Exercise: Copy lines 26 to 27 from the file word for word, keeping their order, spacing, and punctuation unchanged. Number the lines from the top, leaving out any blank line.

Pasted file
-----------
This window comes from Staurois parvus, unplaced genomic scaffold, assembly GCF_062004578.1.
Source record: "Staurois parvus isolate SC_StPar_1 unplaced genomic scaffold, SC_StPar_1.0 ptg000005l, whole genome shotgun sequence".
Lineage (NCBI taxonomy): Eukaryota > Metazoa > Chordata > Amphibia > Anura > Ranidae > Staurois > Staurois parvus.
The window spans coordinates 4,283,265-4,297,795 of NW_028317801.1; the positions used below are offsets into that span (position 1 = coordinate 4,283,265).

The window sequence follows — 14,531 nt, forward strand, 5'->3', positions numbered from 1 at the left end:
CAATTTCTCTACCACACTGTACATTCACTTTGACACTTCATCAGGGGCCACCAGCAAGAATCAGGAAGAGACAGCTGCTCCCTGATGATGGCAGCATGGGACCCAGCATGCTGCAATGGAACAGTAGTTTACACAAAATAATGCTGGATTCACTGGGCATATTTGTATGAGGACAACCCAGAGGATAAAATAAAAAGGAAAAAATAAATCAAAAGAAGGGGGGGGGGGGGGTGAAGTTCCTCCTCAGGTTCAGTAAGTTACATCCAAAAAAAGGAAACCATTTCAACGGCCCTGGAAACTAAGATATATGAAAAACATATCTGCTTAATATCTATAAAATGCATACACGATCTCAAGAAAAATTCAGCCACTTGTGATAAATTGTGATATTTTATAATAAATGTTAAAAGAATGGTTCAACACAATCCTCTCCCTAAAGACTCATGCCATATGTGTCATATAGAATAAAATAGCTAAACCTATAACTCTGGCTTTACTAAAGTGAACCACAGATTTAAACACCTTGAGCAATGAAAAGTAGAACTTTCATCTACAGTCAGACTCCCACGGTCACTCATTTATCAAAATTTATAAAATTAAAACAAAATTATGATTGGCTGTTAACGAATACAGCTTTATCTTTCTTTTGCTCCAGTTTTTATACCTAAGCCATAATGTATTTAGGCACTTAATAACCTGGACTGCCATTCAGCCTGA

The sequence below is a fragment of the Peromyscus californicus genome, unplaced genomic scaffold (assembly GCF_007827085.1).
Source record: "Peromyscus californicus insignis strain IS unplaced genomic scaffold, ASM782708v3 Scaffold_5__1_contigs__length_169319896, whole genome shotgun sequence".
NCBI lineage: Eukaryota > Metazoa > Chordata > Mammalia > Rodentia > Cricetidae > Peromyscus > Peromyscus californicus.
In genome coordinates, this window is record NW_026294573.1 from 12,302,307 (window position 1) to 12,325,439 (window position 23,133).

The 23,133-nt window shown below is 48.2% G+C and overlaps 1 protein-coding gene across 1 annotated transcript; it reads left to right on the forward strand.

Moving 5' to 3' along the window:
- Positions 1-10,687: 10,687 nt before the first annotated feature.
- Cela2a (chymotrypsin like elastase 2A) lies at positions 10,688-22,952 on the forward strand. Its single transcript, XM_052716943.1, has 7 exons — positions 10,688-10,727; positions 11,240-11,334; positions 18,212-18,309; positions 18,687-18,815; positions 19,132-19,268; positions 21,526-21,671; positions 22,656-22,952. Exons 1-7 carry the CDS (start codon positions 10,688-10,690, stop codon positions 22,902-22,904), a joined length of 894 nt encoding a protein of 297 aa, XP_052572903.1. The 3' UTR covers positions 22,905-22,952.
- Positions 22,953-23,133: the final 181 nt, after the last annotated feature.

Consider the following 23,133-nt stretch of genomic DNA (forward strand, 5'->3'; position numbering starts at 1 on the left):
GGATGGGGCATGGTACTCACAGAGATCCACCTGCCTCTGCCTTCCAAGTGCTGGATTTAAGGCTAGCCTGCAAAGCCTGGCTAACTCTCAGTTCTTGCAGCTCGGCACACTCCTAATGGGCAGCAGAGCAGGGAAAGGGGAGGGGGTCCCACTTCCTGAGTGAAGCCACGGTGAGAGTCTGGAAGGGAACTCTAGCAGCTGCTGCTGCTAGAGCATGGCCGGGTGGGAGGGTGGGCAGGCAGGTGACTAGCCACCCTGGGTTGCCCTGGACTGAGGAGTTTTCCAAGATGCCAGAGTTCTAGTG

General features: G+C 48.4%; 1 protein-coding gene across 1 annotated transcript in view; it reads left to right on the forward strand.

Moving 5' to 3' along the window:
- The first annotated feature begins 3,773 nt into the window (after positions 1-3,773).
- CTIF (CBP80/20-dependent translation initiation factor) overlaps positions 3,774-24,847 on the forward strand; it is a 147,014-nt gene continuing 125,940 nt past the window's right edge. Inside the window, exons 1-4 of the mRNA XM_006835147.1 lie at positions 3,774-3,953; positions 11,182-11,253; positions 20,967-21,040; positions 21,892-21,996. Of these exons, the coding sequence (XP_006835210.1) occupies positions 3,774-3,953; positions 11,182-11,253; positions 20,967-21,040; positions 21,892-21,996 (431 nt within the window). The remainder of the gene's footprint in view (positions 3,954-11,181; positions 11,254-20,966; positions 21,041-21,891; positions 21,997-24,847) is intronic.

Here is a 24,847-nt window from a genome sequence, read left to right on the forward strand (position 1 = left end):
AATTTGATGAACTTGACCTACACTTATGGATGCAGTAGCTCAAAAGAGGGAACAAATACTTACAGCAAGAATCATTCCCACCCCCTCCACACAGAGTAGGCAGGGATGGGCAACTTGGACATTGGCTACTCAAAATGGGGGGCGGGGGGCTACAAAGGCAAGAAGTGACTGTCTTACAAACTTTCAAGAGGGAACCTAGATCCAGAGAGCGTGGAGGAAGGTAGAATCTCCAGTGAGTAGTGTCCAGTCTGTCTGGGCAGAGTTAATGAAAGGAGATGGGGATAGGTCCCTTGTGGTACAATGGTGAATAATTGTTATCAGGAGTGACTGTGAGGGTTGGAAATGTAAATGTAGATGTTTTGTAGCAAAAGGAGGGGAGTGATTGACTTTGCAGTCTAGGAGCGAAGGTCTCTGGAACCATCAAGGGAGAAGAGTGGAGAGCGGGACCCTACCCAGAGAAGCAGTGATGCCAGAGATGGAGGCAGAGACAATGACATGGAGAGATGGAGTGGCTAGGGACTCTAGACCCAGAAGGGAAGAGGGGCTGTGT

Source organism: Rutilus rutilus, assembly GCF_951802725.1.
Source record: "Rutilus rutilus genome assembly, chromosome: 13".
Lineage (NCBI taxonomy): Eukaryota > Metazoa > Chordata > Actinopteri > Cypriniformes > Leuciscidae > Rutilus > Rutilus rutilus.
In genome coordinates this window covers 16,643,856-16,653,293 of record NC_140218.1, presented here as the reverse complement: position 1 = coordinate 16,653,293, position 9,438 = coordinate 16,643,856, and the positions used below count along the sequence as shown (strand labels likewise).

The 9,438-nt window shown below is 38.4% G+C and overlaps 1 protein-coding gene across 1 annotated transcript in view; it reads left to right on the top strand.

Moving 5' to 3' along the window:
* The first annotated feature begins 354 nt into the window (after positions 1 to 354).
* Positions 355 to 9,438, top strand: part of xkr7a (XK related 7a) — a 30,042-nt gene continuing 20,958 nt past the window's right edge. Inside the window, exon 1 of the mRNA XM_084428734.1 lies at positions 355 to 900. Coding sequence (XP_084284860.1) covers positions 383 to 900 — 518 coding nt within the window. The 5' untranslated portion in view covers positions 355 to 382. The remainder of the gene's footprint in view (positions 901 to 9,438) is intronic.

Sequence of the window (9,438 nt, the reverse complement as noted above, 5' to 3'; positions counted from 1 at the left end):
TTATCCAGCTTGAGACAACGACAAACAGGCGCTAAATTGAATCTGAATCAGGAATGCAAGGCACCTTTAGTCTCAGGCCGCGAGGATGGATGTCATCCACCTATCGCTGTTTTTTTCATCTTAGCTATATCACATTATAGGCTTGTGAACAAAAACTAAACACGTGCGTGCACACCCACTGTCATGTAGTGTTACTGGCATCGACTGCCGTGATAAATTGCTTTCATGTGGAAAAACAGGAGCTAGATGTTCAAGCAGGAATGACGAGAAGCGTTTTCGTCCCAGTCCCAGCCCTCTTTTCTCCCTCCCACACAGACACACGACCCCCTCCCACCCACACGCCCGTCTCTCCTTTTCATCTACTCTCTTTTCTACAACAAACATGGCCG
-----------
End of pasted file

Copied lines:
Lineage (NCBI taxonomy): Eukaryota > Metazoa > Chordata > Actinopteri > Cypriniformes > Leuciscidae > Rutilus > Rutilus rutilus.
In genome coordinates this window covers 16,643,856-16,653,293 of record NC_140218.1, presented here as the reverse complement: position 1 = coordinate 16,653,293, position 9,438 = coordinate 16,643,856, and the positions used below count along the sequence as shown (strand labels likewise).